Part VI: The History of Hasidic Historiography
22 The Imprint of Haskalah Literature on the Historiography of Hasidism ISRAEL BARTAL 23 The Historiography of the Hasidic Immigration to Erets Yisrael JACOB BARNAI
24 Martin Buber and Gershom Scholem on Hasidism: A Critical Appraisal MOSHE IDEL
25 Yitzhak Schiper's Study of Hasidism in Poland CHONE SHMERUK
Part VII: Contemporary Hasidism
26 Hasidism: The Third Century JOSEPH DAN
27 Differences in Attitudes to Study and Work between Present-day Hasidism and Mitnaggedim: A Sociological View DANIEL MEIJERS
Part VIII: The Present State of Research on Hasidism: An Overview
28 Early Hasidism: Some Old/New Questions ARTHUR GREEN
29 The Study of Hasidism: past Trends and New Directions IMMANUEL ETKES

Bibliography
Index

 

Reviews

'Ce fort volume . . . Cet ouvrage représente sans conteste une étape importante pour la connaissance du hasidisme.'
Jacques Gutwirth, Archives des Sciences Sociales des Religions

'A magnificent account of that phenomenon from the Jewish past - Hasidism. Not only is it a consummate work of scholarship, but the editor has drawn together some of the personal relationships between scholars to show how this has also been the yeast in the splendid lekakh. Before all else, a word of praise for the editor . . . to be read as well as to be dipped into and also to have as a major reference work. Trawling the index alone kept me fascinated for many evenings. Some wealthy Jews build synagogues, Jewish centres, but Louis Thomas Sidney Littman, who founded the Littman Library for the love of God and in memory of his father, gave us the wisest gift of all. Our richest past. His memory for a blessing. Ada Rapoport-Albert is an Israeli lecturer at University College, London. She is a considerable editor, writer, and scholar, and by all personal accounts an inspired teacher.'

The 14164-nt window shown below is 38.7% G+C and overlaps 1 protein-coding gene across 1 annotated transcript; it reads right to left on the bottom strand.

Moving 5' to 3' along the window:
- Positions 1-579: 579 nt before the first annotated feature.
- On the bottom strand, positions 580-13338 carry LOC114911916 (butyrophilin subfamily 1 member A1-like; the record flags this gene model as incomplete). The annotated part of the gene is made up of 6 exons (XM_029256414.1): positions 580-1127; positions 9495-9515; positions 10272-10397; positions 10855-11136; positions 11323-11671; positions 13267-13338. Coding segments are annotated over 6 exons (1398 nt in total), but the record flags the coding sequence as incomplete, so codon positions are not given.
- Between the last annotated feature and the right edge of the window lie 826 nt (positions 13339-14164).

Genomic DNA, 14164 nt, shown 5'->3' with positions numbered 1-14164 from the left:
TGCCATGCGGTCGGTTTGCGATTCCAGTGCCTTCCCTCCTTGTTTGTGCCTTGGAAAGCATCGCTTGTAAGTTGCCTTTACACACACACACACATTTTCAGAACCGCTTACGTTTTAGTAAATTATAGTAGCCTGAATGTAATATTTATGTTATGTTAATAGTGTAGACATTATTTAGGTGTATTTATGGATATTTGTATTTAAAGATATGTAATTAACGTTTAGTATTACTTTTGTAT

Alex Auswaks, Jerusalem Post

'Probably the most important analytical study of the Hasidic movement to have appeared in the English language, and it can be read with profit by anyone seriously interested in Jewish history.'
Edgar Samuel, Jewish Historical Studies

'Undoubtedly of great value for our knowledge of hasidism.'
Jacques Gutwirth, Jewish Journal of Sociology

'An opportunity to encounter virtually all the most important trends in the study of Hasidism and to move beyond the approaches and theories that have until now constituted conventional wisdom . . . It is a volume that will be essential for anyone with a serious interest in Hasidism and indeed for any Judaica collection.'
Miles Krassen, Journal of Jewish Studies

'Handsome collection of twenty-eight essays by world-ranking scholars . . . comprehensive indeed, and profound, articulate, often gripping, and frequently counter to conventional wisdom . . . amply rewarded by the superb job of translating, editing and reducing to easily readable length . . . a reflection of major watersheds in the study of Hasidism.'
Lewis Glinert, Le'ela